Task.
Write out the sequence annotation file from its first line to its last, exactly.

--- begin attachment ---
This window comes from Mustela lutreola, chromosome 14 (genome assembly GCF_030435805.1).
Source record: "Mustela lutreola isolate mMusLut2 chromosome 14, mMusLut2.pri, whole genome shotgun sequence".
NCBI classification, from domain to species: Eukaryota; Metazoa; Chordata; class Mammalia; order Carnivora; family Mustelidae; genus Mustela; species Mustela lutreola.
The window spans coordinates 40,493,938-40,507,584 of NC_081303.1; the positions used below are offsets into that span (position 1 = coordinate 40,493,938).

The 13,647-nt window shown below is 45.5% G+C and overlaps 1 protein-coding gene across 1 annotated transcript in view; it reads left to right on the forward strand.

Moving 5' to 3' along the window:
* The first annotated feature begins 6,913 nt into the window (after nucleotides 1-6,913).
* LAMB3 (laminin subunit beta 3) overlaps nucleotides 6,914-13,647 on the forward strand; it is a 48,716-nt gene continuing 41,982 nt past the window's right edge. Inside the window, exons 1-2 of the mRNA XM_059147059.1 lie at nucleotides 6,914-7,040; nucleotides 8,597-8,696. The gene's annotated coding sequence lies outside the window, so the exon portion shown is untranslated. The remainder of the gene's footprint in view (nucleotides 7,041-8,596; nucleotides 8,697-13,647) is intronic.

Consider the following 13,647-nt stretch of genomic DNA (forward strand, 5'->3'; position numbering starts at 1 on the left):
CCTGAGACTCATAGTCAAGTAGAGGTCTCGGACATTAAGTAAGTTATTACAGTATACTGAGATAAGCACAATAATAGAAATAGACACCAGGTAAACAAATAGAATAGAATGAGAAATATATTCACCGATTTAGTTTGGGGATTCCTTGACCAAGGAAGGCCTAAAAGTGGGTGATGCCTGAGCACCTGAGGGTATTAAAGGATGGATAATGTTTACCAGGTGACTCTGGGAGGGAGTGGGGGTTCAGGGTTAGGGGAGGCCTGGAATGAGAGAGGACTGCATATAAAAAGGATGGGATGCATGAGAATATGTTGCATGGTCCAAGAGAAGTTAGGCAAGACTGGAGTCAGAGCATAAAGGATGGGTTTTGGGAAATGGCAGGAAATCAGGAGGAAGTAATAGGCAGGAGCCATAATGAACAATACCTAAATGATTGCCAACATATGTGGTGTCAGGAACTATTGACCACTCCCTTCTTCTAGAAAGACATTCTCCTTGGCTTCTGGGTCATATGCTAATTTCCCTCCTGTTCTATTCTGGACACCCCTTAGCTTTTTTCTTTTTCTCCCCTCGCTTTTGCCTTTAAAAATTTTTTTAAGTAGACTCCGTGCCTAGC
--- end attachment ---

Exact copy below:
This window comes from Mustela lutreola, chromosome 14 (genome assembly GCF_030435805.1).
Source record: "Mustela lutreola isolate mMusLut2 chromosome 14, mMusLut2.pri, whole genome shotgun sequence".
NCBI classification, from domain to species: Eukaryota; Metazoa; Chordata; class Mammalia; order Carnivora; family Mustelidae; genus Mustela; species Mustela lutreola.
The window spans coordinates 40,493,938-40,507,584 of NC_081303.1; the positions used below are offsets into that span (position 1 = coordinate 40,493,938).

The 13,647-nt window shown below is 45.5% G+C and overlaps 1 protein-coding gene across 1 annotated transcript in view; it reads left to right on the forward strand.

Moving 5' to 3' along the window:
* The first annotated feature begins 6,913 nt into the window (after nucleotides 1-6,913).
* LAMB3 (laminin subunit beta 3) overlaps nucleotides 6,914-13,647 on the forward strand; it is a 48,716-nt gene continuing 41,982 nt past the window's right edge. Inside the window, exons 1-2 of the mRNA XM_059147059.1 lie at nucleotides 6,914-7,040; nucleotides 8,597-8,696. The gene's annotated coding sequence lies outside the window, so the exon portion shown is untranslated. The remainder of the gene's footprint in view (nucleotides 7,041-8,596; nucleotides 8,697-13,647) is intronic.

Consider the following 13,647-nt stretch of genomic DNA (forward strand, 5'->3'; position numbering starts at 1 on the left):
CCTGAGACTCATAGTCAAGTAGAGGTCTCGGACATTAAGTAAGTTATTACAGTATACTGAGATAAGCACAATAATAGAAATAGACACCAGGTAAACAAATAGAATAGAATGAGAAATATATTCACCGATTTAGTTTGGGGATTCCTTGACCAAGGAAGGCCTAAAAGTGGGTGATGCCTGAGCACCTGAGGGTATTAAAGGATGGATAATGTTTACCAGGTGACTCTGGGAGGGAGTGGGGGTTCAGGGTTAGGGGAGGCCTGGAATGAGAGAGGACTGCATATAAAAAGGATGGGATGCATGAGAATATGTTGCATGGTCCAAGAGAAGTTAGGCAAGACTGGAGTCAGAGCATAAAGGATGGGTTTTGGGAAATGGCAGGAAATCAGGAGGAAGTAATAGGCAGGAGCCATAATGAACAATACCTAAATGATTGCCAACATATGTGGTGTCAGGAACTATTGACCACTCCCTTCTTCTAGAAAGACATTCTCCTTGGCTTCTGGGTCATATGCTAATTTCCCTCCTGTTCTATTCTGGACACCCCTTAGCTTTTTTCTTTTTCTCCCCTCGCTTTTGCCTTTAAAAATTTTTTTAAGTAGACTCCGTGCCTAGC